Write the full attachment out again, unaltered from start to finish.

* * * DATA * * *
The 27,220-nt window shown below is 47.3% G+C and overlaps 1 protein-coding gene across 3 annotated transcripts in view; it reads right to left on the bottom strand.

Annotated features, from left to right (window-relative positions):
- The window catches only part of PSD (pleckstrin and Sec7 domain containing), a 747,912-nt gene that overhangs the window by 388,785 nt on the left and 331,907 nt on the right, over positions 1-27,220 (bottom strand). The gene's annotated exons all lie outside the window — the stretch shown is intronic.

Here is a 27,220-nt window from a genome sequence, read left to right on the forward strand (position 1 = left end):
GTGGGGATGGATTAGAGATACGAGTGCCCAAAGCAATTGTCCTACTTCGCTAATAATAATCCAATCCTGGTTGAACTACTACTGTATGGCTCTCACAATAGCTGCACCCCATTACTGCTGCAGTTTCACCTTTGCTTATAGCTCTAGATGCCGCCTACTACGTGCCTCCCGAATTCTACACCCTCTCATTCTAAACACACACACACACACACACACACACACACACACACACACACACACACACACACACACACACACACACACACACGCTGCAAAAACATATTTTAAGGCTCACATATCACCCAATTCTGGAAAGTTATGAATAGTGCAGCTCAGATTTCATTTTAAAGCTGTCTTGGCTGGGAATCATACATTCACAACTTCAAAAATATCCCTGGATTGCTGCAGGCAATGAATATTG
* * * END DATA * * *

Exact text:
The 27,220-nt window shown below is 47.3% G+C and overlaps 1 protein-coding gene across 3 annotated transcripts in view; it reads right to left on the bottom strand.

Annotated features, from left to right (window-relative positions):
- The window catches only part of PSD (pleckstrin and Sec7 domain containing), a 747,912-nt gene that overhangs the window by 388,785 nt on the left and 331,907 nt on the right, over positions 1-27,220 (bottom strand). The gene's annotated exons all lie outside the window — the stretch shown is intronic.

Here is a 27,220-nt window from a genome sequence, read left to right on the forward strand (position 1 = left end):
GTGGGGATGGATTAGAGATACGAGTGCCCAAAGCAATTGTCCTACTTCGCTAATAATAATCCAATCCTGGTTGAACTACTACTGTATGGCTCTCACAATAGCTGCACCCCATTACTGCTGCAGTTTCACCTTTGCTTATAGCTCTAGATGCCGCCTACTACGTGCCTCCCGAATTCTACACCCTCTCATTCTAAACACACACACACACACACACACACACACACACACACACACACACACACACACACACACACACACACACACACACGCTGCAAAAACATATTTTAAGGCTCACATATCACCCAATTCTGGAAAGTTATGAATAGTGCAGCTCAGATTTCATTTTAAAGCTGTCTTGGCTGGGAATCATACATTCACAACTTCAAAAATATCCCTGGATTGCTGCAGGCAATGAATATTG